Apple iMovie 1.2
iOS App of the Week I’ve been having a lot of fun playing with Apple's new GarageBand app, but it’s the updated iMovie that will really benefit from the new camera and improved graphics power of the iPad 2.
You can still run iMovie 1.2 on an iPhone or iPod Touch and gain minor improvements such as the new project themes and sound effects. It’s also possible – unofficially, though – to install iMovie on the original iPad.
Apple's iMovie: video editing on the iPad
Apple has unsuprisingly tried to prevent this in order to encourage fondleslab fans to upgrade to the iPad 2. The easiest method for getting iMovie 1.2 to run on the 'old' tablet I’ve found is at AppAdvice .
The downside: you can't sync your iPad with iTunes until you ditch iMovie.
iPad 2 owners - when Apple ships the thing over here - will not be so encumbered, though they may not be impressed with the footage taken using the new tablet's weak cameras. Other footage can be imported through iTunes and - potentially - the iPad Camera Connection Kit's USB and SD adaptors. Apple hasn't yet said what addition formats beyond H.264 are supported.
Tap to call up track options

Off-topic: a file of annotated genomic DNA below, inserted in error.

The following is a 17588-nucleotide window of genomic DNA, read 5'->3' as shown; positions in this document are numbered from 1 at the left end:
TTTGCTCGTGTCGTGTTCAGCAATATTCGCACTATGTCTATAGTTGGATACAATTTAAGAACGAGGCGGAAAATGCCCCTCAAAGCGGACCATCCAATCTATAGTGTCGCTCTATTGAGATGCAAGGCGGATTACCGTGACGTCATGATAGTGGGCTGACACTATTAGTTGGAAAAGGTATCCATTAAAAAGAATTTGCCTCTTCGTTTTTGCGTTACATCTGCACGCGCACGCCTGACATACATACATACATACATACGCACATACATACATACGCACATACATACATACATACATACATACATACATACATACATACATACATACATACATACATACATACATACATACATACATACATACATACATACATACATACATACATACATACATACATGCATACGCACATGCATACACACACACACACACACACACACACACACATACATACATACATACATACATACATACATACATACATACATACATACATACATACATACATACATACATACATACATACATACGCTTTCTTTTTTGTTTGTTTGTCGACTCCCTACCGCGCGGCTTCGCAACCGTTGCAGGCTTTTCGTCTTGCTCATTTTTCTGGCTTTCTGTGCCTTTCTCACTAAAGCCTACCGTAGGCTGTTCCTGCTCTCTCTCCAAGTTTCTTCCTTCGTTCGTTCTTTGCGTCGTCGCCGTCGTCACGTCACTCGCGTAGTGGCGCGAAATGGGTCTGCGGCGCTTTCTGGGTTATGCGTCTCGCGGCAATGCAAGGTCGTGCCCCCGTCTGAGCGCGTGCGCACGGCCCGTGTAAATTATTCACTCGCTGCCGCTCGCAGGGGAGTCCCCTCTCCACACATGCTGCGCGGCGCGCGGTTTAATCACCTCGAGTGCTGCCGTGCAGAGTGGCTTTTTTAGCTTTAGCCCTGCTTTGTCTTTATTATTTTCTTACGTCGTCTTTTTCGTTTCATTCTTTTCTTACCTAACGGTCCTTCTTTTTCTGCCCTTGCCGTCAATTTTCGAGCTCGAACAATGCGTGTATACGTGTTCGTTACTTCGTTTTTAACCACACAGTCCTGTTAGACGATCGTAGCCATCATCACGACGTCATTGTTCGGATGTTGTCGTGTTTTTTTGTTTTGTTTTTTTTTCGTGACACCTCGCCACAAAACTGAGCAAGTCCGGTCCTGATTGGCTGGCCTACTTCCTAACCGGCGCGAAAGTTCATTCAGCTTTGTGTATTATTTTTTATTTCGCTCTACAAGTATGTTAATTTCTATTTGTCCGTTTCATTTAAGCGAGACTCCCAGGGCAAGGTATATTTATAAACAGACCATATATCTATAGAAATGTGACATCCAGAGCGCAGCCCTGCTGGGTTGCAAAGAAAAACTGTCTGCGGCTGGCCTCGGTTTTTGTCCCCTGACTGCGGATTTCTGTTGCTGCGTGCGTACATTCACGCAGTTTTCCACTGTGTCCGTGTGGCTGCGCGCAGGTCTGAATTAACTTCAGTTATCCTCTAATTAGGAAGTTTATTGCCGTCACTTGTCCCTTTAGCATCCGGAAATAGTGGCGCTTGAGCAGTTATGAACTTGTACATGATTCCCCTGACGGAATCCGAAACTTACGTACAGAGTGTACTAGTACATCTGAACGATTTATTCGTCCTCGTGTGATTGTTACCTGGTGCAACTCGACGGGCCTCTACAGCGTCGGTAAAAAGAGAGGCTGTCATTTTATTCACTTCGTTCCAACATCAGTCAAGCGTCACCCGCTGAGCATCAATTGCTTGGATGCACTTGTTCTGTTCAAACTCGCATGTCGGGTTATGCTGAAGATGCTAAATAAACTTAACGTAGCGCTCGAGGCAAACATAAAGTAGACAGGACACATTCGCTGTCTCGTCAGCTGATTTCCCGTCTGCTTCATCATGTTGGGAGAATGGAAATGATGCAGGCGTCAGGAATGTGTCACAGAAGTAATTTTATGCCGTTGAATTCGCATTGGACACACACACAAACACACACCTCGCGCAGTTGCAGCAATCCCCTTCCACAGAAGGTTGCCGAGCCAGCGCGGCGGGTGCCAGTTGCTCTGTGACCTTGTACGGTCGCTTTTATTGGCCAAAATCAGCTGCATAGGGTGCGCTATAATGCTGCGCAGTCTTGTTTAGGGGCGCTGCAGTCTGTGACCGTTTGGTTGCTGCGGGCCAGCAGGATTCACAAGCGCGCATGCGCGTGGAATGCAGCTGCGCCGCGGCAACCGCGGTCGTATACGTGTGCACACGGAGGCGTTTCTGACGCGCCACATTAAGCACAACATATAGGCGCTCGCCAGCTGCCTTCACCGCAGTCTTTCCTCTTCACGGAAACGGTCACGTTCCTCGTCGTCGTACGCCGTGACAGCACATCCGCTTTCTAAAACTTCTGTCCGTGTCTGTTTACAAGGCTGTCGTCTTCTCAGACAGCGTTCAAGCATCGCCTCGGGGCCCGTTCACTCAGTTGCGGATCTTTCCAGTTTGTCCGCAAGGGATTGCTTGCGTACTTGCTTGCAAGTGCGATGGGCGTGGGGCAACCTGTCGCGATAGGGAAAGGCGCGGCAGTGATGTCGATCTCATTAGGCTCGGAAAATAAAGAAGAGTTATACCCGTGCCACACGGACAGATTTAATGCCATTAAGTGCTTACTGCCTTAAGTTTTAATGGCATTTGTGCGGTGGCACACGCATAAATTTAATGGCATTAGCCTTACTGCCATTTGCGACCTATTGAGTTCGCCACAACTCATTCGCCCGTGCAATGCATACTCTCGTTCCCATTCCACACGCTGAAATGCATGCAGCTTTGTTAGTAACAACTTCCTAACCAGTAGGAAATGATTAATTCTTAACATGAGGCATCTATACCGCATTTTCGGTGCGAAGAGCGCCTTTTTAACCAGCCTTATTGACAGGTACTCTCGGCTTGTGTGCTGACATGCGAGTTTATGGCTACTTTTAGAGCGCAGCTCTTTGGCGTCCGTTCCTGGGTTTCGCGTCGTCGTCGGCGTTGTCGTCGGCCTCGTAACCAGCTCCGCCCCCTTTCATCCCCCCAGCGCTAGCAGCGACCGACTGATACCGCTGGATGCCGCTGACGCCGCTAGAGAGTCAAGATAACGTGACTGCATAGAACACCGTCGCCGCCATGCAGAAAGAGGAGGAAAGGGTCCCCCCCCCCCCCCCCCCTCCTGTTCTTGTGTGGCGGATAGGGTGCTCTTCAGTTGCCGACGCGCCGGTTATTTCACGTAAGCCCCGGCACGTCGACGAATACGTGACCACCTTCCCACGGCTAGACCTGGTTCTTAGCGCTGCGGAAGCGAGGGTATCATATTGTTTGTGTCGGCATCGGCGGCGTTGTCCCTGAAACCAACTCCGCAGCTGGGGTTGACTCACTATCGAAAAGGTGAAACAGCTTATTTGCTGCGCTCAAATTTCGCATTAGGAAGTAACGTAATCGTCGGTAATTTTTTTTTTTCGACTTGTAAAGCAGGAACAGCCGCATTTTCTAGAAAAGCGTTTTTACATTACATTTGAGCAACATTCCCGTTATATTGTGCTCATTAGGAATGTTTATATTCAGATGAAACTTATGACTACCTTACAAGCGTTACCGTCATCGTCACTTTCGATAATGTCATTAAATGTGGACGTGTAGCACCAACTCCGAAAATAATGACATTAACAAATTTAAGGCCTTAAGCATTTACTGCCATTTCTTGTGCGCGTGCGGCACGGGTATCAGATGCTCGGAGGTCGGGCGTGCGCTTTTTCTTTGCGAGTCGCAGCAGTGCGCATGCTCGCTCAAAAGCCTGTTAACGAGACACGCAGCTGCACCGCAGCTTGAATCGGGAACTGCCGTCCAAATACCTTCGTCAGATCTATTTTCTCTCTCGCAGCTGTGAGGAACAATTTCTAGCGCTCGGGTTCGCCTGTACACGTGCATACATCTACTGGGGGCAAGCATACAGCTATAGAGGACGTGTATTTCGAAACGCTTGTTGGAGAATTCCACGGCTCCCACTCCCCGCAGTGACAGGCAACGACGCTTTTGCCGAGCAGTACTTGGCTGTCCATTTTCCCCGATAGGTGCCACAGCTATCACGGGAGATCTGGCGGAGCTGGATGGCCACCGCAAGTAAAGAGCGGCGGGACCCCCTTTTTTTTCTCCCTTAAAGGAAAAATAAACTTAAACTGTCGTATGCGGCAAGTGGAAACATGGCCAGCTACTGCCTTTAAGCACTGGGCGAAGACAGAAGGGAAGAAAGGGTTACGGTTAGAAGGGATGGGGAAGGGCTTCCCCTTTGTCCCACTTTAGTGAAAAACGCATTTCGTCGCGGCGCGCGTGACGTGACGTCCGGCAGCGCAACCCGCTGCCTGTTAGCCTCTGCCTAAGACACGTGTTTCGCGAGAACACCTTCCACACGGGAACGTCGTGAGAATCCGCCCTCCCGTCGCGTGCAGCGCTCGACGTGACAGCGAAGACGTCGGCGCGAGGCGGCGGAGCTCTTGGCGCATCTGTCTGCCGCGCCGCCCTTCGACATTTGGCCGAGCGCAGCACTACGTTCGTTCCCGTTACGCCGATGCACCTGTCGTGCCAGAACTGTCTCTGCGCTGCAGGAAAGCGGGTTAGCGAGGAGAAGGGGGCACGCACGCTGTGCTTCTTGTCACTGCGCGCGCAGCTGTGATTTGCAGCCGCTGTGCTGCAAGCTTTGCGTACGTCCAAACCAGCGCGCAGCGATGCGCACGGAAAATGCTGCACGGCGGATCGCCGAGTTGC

It’s much easier to edit video projects on the iPad than it is on the iPhone simply because you’ve got more room to view and trim clips. However, iMovie on the iPad also sprouts some major new features that aren’t available when the app is running on the smaller screen of the iPhone.
The screen layout on the iPad puts the media browser right alongside the main preview window, making it easier to quickly locate the photos, audio and video clips that you want to use. You can also view the audio waveforms of your video clips and quickly adjust volume with a simple slider control.
Precision Mode lets you fine-tune edits... with your finger
Even more useful is the Precision Editor option, which allows you to overlap clips and create cuts and cross-fades with greater precision.
iOS' gestures and touch UI is used well. You can pinch-to-zoom iMovie's timeline to zoom in and time edits more finely, for example. Tap-tapping on a clip pops up an options menu. It's all intuitively done.
To be honest, I’ve found iMovie very fiddly to use on the small screen of my iPhone, but the app bursts into life on the iPad. It’s simple enough for hobbyists to have fun with, but I wouldn’t be surprised if quite a few professional film-makers also start to use it as a convenient rush-cut tool when they’re out on location. ®
Plenty of output options
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